Pre-release islands are the university for our rehabilitated orangutans. Before their release to the wild, every Forest School graduate has to prove and hone their learned skills on one of our human-made islands.
As a forested environment secure from logging activities and other forms of exploitation, pre-release islands serve not only as a protection area for orangutans but also many other wildlife species. That’s why our team sometimes supports important activities like the Asian Waterbird Census (AWC).
The AWC is a voluntary network-based activity that is part of the International Waterbird Census. The census is critical as it aids in the development of conservation strategies for waterbirds and wetlands. With the help of the obtained data and information, experts determine the status of global waterbird populations and use the results as a reference in area management planning.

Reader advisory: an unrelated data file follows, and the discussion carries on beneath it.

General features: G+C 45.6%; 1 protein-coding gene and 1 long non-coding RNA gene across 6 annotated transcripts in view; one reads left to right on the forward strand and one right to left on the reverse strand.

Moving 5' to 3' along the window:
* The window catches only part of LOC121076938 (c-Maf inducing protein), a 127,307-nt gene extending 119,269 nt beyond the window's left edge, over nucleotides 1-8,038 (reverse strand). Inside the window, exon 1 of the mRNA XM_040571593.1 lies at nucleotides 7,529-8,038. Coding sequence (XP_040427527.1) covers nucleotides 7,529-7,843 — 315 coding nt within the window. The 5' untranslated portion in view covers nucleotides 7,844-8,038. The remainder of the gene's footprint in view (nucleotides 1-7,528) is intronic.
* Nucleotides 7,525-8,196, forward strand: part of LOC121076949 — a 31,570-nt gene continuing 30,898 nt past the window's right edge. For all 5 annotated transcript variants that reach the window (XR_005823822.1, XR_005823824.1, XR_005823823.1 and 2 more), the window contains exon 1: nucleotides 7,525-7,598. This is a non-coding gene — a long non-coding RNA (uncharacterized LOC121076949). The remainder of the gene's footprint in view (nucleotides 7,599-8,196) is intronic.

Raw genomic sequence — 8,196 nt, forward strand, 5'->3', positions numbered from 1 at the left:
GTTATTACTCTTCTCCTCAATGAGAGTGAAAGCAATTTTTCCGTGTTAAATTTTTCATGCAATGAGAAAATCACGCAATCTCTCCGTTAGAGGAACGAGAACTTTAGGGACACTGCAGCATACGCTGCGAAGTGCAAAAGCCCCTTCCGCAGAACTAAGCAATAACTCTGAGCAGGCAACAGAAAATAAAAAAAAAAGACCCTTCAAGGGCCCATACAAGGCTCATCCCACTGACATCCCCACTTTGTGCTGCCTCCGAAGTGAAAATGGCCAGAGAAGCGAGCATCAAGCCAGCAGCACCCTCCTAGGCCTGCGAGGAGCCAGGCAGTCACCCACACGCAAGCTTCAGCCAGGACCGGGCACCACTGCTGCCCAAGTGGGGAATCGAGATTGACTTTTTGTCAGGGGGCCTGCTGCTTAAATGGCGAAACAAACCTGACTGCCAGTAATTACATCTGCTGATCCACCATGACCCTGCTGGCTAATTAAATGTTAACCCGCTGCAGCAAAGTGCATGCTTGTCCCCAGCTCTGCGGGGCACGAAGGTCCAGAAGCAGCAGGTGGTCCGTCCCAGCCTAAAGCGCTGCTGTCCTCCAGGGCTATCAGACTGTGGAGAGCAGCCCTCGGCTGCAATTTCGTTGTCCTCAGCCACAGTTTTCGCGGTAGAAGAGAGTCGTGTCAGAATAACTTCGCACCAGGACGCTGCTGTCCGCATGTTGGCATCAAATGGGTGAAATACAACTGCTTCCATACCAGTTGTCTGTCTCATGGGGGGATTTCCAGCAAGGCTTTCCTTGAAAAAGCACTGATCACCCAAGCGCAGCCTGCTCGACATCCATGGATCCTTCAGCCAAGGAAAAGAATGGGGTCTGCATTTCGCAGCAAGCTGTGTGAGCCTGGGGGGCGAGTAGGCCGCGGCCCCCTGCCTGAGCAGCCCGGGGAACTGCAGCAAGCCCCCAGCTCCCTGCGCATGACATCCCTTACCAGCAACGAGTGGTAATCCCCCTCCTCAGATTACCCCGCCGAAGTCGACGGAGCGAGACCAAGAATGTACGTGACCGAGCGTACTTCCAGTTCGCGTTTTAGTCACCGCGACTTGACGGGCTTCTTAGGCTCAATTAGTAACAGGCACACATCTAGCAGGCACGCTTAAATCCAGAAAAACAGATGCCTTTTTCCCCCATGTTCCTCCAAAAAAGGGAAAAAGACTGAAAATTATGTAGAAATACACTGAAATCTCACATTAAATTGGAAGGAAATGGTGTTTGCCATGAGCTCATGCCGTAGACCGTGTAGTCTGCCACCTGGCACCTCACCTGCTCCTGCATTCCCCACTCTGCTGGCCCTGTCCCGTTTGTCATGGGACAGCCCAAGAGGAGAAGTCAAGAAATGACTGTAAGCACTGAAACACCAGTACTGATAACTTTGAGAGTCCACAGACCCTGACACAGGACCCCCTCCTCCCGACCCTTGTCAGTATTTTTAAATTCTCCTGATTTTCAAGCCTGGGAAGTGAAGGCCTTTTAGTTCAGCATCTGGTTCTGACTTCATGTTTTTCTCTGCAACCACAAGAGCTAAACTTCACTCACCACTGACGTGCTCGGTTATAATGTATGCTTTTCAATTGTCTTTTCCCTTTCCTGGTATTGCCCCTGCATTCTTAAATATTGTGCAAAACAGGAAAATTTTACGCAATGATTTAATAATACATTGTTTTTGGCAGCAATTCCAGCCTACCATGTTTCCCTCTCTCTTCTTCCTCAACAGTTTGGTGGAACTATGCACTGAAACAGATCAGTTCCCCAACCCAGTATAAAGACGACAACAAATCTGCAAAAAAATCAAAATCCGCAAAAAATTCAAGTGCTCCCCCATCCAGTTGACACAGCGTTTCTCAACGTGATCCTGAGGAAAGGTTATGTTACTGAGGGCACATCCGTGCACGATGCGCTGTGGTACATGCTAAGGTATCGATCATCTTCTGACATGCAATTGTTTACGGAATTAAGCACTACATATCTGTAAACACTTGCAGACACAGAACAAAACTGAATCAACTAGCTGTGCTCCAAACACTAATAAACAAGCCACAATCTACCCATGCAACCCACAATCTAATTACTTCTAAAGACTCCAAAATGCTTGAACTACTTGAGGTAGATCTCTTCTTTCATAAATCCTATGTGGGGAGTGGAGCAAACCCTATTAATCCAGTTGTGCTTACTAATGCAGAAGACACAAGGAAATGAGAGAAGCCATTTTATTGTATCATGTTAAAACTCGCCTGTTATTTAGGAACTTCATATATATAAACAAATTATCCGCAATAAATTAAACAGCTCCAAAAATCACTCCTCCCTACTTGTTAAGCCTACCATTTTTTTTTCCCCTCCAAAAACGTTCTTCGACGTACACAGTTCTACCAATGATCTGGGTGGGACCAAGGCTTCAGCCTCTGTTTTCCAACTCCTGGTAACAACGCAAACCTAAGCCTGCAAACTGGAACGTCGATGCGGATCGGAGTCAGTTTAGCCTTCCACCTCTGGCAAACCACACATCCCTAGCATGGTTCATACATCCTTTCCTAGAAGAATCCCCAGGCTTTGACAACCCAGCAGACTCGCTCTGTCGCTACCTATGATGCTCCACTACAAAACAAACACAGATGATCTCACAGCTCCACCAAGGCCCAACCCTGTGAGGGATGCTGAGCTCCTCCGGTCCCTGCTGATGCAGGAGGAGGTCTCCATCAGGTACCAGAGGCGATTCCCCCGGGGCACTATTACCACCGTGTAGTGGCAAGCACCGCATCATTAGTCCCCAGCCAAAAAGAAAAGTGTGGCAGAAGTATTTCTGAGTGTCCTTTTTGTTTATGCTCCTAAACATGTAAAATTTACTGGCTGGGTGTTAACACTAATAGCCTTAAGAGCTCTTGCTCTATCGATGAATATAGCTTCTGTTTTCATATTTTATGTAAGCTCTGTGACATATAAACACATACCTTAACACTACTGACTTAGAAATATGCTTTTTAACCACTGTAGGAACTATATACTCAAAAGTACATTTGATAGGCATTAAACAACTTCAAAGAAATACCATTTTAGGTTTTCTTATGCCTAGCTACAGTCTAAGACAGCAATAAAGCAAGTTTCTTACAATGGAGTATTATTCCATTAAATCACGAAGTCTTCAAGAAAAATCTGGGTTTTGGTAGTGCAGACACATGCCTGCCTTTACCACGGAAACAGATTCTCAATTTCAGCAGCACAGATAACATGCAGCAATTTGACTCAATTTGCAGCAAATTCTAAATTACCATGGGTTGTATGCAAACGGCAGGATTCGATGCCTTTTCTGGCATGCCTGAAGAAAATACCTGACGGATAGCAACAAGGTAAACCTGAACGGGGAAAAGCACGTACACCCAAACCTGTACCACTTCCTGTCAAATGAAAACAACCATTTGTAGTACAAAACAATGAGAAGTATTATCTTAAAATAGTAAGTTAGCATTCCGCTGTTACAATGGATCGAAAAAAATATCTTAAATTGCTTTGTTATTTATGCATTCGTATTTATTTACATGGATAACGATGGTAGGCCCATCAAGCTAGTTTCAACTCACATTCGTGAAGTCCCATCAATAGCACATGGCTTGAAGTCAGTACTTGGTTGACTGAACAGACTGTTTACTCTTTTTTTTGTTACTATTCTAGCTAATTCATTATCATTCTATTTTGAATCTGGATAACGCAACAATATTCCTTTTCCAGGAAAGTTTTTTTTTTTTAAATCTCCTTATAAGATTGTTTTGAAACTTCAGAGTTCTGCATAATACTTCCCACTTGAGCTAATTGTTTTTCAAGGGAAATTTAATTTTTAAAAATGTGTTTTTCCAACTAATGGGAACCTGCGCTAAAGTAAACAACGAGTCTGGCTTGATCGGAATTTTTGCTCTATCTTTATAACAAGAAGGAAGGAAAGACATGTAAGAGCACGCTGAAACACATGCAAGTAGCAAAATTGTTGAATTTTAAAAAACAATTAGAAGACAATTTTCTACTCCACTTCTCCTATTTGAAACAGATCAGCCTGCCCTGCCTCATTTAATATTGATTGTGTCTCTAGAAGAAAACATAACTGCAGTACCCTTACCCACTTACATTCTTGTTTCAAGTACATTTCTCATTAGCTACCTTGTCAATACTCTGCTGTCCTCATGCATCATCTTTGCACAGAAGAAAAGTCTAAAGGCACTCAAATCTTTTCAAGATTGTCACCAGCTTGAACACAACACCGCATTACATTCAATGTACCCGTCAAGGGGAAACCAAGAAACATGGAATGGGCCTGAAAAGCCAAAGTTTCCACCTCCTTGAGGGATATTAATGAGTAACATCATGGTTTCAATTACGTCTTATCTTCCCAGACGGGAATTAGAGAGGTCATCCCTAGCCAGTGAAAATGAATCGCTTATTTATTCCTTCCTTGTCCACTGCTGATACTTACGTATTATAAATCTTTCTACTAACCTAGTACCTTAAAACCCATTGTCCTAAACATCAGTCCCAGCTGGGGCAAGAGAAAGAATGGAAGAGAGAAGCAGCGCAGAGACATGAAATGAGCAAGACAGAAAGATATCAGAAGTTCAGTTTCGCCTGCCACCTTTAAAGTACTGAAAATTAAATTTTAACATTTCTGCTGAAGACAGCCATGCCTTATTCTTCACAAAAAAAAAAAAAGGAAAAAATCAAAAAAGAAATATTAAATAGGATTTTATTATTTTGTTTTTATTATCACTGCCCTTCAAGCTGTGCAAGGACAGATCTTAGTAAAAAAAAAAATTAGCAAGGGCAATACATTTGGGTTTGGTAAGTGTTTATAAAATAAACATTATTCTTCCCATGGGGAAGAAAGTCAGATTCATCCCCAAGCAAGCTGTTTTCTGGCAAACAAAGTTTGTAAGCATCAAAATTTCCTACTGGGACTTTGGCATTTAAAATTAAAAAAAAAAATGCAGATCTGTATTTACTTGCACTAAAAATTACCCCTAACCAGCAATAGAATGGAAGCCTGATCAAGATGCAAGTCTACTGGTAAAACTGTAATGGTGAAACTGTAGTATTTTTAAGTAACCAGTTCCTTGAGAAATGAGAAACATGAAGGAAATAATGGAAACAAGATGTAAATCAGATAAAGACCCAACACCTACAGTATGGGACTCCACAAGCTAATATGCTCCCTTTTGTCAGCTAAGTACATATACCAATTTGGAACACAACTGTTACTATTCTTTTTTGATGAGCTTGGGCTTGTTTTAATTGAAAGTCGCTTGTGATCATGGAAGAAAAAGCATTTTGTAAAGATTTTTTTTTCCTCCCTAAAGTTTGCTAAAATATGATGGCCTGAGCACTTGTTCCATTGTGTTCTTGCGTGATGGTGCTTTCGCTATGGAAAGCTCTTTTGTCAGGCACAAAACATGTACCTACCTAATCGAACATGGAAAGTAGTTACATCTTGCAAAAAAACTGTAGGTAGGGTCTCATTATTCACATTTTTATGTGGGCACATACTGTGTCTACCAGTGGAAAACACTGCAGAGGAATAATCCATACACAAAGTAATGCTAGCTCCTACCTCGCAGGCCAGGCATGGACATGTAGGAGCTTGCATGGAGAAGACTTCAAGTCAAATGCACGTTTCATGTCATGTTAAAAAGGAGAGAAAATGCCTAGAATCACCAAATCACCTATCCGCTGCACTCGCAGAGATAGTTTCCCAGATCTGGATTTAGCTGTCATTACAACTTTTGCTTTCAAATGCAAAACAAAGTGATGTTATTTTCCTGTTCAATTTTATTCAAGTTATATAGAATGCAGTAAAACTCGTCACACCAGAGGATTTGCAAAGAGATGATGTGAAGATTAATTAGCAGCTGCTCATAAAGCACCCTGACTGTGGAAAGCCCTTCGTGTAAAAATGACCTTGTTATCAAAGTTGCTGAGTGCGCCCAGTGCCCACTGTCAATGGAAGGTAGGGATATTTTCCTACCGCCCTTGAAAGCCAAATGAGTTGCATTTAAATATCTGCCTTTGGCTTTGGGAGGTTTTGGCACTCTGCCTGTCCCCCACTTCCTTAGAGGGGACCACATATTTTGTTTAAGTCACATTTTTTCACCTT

Recently our technicians completed the AWC 2021 survey on Juq Kehje Swen (‘Orangutan Island’ in the local Wehea Dayak language). Naturally sandwiched between the Melenyu and Wahau Rivers, Juq Kehje Swen is an ideal habitat for waterbirds with abundant food sources, perfect resting places and breeding grounds.
During three weeks, our team observed 30 species at six different locations along the banks of the two rivers surrounding the island, with five open-field locations. Several of the species are protected or endangered, and many are unique and elusive, including the storm’s stork (Ciconia stormi), oriental darter (Anhinga melanogaster), stork-billed kingfisher (Pelargopsis capensis), rhinoceros hornbill (Buceros rhinoceros), wreathed hornbill (Aceros undulatus), wrinkled hornbill (Aceros corrugatus) and Bulwer’s pheasant (Lophura bulweri).
The discovery of these rare bird species thrilled and motivated our team members, as their presence is a sign of how precious our pre-release islands are – for orangutans and all flora and fauna around them.